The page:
McKinsey and the Business of Fashion identified five major themes that could help the fashion industry address some CX challenges and unlock opportunities.
The fashion industry has been a significant player in innovation and a technology user – from the needle and sewing machines to eCommerce and artificial intelligence solutions. Today, fashion technology is witnessing a more rapid growth rate than ever before.
According to a recent McKinsey report, fashion companies invested between 1.6 and 1.8 per cent of their revenues in technology last year. By 2030, it is expected to rise to between 3.0 and 3.5 per cent. The numbers reflect the rate at which the fashion industry invests in technology.
Behind the predicted increase is a conviction that technology could create a competitive edge in customer-facing activities, where companies have primarily inclined towards operations. Robotics, analytics, and in-store apps could help streamline processes, support sustainability, and create an exceptional customer experience (CX).
McKinsey’s analysis shows that by 2024, AI-generated speech could power more than half of human interactions with computers. Soon after, more than 75 per cent of enterprise-generated data could be processed by cloud or edge computing. This offers a more flexible, scalable base on which companies can build their tech solutions. By 2030, over 80 per cent of the population might have 5G network access, enabling faster connectivity and data transfer across the Internet of Things devices.
As fashion industry executives consider how to maximise their tech resources, McKinsey and the Business of Fashion identified five major themes that could help the industry address some pressing challenges and unlock potential opportunities.
Metaverse reality check
The marketing value of digital fashion and NFTs will now be clear. Still, fashion brands must separate the proper opportunities from the hype to generate sustainable revenue presented by consumer engagement within the virtual space.
Brands have access to a growing range of personalisation tools to improve customisation and personalisation. The opportunity for brands now is to use big data and AI to provide one-to-one experiences, building long-term loyalty.
The inexorable rise of eCommerce has forced fashion brands to rethink the physical store situation. They can address consumer pain points by using in-store mobile apps and enhance the in-store experience. They could also utilise micro-fulfilment technologies to leverage the store for the quick-commerce era.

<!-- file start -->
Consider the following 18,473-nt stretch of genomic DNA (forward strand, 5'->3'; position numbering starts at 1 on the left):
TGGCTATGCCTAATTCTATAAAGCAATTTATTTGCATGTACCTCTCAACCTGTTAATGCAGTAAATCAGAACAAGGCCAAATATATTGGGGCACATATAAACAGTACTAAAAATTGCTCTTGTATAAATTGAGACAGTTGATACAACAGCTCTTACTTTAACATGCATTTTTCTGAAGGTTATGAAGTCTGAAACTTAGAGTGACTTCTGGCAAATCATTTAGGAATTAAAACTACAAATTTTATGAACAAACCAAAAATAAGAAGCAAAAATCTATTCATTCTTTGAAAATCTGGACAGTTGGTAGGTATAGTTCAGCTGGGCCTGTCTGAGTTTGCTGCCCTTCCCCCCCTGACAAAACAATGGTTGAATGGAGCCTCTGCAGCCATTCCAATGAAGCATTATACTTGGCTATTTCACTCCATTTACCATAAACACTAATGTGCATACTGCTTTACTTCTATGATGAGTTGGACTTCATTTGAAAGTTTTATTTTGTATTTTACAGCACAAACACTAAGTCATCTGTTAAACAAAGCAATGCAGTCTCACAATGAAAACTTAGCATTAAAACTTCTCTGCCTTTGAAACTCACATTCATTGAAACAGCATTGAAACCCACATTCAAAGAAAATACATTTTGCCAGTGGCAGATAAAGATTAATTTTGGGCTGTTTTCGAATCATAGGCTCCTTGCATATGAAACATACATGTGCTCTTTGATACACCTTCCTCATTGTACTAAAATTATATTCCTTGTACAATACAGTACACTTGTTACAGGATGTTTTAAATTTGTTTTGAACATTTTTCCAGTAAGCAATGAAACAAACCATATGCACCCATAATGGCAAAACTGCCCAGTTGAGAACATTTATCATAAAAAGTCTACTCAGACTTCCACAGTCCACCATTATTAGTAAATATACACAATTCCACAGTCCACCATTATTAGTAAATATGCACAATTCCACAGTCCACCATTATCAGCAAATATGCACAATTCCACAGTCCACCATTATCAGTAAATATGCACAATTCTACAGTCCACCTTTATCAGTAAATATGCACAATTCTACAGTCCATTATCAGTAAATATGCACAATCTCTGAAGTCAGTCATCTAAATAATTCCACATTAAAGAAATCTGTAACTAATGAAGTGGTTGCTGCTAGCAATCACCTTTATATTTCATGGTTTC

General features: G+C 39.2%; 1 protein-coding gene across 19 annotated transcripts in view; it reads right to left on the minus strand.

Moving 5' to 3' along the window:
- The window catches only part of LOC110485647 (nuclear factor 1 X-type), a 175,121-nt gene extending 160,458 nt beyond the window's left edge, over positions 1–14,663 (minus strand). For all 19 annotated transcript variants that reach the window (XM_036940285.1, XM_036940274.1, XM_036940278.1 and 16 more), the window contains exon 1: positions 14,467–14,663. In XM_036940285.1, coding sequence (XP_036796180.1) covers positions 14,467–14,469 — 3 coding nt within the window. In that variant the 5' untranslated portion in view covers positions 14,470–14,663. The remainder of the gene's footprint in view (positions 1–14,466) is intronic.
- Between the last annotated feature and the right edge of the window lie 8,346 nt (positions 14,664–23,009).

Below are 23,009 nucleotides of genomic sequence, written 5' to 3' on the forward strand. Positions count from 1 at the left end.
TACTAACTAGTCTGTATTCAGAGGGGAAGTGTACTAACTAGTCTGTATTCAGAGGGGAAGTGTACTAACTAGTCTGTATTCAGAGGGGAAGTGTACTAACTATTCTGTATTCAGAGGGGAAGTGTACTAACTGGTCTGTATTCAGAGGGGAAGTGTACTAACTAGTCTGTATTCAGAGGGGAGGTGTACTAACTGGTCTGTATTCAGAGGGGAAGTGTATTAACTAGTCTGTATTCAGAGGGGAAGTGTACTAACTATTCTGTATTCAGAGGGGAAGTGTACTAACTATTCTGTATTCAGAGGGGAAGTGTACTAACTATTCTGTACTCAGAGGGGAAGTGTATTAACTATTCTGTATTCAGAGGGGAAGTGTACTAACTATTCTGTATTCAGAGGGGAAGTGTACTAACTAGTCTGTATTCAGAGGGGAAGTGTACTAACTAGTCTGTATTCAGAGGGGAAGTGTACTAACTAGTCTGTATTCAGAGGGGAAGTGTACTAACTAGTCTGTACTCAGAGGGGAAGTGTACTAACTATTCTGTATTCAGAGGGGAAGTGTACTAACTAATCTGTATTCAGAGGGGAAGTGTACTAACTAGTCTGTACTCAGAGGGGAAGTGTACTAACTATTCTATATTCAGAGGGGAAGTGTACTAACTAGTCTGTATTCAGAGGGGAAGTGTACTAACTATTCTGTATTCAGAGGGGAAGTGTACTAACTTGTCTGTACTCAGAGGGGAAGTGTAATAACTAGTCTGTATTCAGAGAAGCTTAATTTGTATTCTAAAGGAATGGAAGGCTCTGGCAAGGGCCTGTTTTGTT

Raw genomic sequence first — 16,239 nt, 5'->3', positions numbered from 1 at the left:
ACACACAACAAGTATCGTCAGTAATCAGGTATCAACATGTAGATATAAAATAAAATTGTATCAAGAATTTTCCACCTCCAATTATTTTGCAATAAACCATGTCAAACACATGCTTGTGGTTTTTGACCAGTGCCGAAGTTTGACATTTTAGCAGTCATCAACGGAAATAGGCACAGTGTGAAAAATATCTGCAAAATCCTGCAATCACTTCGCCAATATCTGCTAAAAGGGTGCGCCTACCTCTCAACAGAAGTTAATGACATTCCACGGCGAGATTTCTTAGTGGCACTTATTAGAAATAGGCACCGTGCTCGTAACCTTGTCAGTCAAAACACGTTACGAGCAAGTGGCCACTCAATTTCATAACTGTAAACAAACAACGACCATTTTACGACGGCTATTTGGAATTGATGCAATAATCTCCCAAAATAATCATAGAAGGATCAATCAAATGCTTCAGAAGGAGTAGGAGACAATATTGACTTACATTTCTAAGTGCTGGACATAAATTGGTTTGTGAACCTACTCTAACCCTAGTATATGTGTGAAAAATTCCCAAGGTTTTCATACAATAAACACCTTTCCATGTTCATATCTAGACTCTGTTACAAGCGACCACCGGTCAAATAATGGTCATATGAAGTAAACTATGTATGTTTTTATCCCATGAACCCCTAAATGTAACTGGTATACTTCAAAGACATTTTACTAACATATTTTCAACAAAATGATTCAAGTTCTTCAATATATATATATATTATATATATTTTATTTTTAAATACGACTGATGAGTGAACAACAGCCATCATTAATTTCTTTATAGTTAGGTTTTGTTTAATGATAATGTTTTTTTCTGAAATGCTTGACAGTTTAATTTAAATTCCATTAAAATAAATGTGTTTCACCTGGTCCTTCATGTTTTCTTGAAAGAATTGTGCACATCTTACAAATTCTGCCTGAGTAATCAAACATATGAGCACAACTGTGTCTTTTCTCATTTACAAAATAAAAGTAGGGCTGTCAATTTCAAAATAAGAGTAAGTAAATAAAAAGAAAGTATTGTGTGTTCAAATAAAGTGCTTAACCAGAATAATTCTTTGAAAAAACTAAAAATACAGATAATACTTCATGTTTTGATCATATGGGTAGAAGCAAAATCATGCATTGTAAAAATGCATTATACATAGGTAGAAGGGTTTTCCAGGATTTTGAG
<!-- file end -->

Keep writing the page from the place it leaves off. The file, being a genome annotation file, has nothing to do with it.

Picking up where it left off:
Digital tools and analytics have transformed some parts of the value chain, but these changes are often siloed within organisations, limiting the potential for cross-functional developments. Brands should begin on an end-to-end value chain integration to create profitable ways of operating.
Traceability systems powered by software and big data will help brands reach far into their supply chains to understand the life cycle of their products.
Of all the tech evolutions affecting the fashion industry, one ocular interest in virtual worlds is the rise of the metaverse.
Spending on virtual goods worldwide crossed $100 billion in 2021, and around 30 per cent of revenues are attributed to virtual fashion assets. Amidst the demand for virtual fashion and NFTs, fashion brands focused on metaverse innovation and commercialisation might increase more than 5 per cent of revenues from virtual activities over the next two to five years. However, the task for decision-makers will be to focus on specific opportunities.
For many fashion brands, highly personalised CX is a cornerstone of digital business; customers expect nothing less. AI, analytics, and cloud computing advancements mean that companies have the tools to work with all types of data across channels in real-time. This could support a move to hyper-personalisation, in which technology could help search-based eCommerce transform into the individualised discovery of products and styles.
To make that vision a reality, decision-makers may need to optimise their data and analytics capabilities and roll them out at scale. While this may create some essential considerations, the upside could be the ability to acquire and retain loyal customers.
Meanwhile, the year will see many businesses investing in in-store functionality and experiences, which will bridge the online and offline gap—and moving away from technologies, such as magic mirrors, connected hangers, and interactive holograms. In-store mobile “clienteling” apps will offer a frictionless way for store associates to serve customers. In contrast, in-store mobile apps can help boost engagement, reduce customer pain points, and increase browsing time.
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